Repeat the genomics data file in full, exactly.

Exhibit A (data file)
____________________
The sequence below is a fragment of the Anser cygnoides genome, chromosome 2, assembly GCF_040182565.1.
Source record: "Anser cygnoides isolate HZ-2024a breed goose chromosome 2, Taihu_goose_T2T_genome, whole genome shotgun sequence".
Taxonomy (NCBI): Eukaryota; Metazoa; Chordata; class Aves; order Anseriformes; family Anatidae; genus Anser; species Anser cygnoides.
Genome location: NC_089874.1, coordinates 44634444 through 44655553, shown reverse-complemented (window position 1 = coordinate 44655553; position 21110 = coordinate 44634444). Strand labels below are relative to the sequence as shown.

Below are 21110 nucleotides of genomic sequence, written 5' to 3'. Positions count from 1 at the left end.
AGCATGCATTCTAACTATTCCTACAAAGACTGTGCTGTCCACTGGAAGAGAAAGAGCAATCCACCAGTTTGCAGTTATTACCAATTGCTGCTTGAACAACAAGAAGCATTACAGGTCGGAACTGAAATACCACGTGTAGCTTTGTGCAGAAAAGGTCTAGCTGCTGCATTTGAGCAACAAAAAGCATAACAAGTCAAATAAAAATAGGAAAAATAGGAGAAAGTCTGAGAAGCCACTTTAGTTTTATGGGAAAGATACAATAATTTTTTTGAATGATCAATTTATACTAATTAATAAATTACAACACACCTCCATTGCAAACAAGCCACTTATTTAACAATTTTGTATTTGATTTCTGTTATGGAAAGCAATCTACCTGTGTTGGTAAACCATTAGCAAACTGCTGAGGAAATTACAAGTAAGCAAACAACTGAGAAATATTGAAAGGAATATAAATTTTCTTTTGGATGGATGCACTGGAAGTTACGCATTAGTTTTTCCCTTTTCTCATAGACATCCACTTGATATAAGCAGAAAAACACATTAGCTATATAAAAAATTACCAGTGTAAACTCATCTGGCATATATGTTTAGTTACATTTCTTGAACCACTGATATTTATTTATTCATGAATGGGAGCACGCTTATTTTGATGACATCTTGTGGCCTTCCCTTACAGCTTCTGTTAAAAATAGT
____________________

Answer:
The sequence below is a fragment of the Anser cygnoides genome, chromosome 2, assembly GCF_040182565.1.
Source record: "Anser cygnoides isolate HZ-2024a breed goose chromosome 2, Taihu_goose_T2T_genome, whole genome shotgun sequence".
Taxonomy (NCBI): Eukaryota; Metazoa; Chordata; class Aves; order Anseriformes; family Anatidae; genus Anser; species Anser cygnoides.
Genome location: NC_089874.1, coordinates 44634444 through 44655553, shown reverse-complemented (window position 1 = coordinate 44655553; position 21110 = coordinate 44634444). Strand labels below are relative to the sequence as shown.

Below are 21110 nucleotides of genomic sequence, written 5' to 3'. Positions count from 1 at the left end.
AGCATGCATTCTAACTATTCCTACAAAGACTGTGCTGTCCACTGGAAGAGAAAGAGCAATCCACCAGTTTGCAGTTATTACCAATTGCTGCTTGAACAACAAGAAGCATTACAGGTCGGAACTGAAATACCACGTGTAGCTTTGTGCAGAAAAGGTCTAGCTGCTGCATTTGAGCAACAAAAAGCATAACAAGTCAAATAAAAATAGGAAAAATAGGAGAAAGTCTGAGAAGCCACTTTAGTTTTATGGGAAAGATACAATAATTTTTTTGAATGATCAATTTATACTAATTAATAAATTACAACACACCTCCATTGCAAACAAGCCACTTATTTAACAATTTTGTATTTGATTTCTGTTATGGAAAGCAATCTACCTGTGTTGGTAAACCATTAGCAAACTGCTGAGGAAATTACAAGTAAGCAAACAACTGAGAAATATTGAAAGGAATATAAATTTTCTTTTGGATGGATGCACTGGAAGTTACGCATTAGTTTTTCCCTTTTCTCATAGACATCCACTTGATATAAGCAGAAAAACACATTAGCTATATAAAAAATTACCAGTGTAAACTCATCTGGCATATATGTTTAGTTACATTTCTTGAACCACTGATATTTATTTATTCATGAATGGGAGCACGCTTATTTTGATGACATCTTGTGGCCTTCCCTTACAGCTTCTGTTAAAAATAGT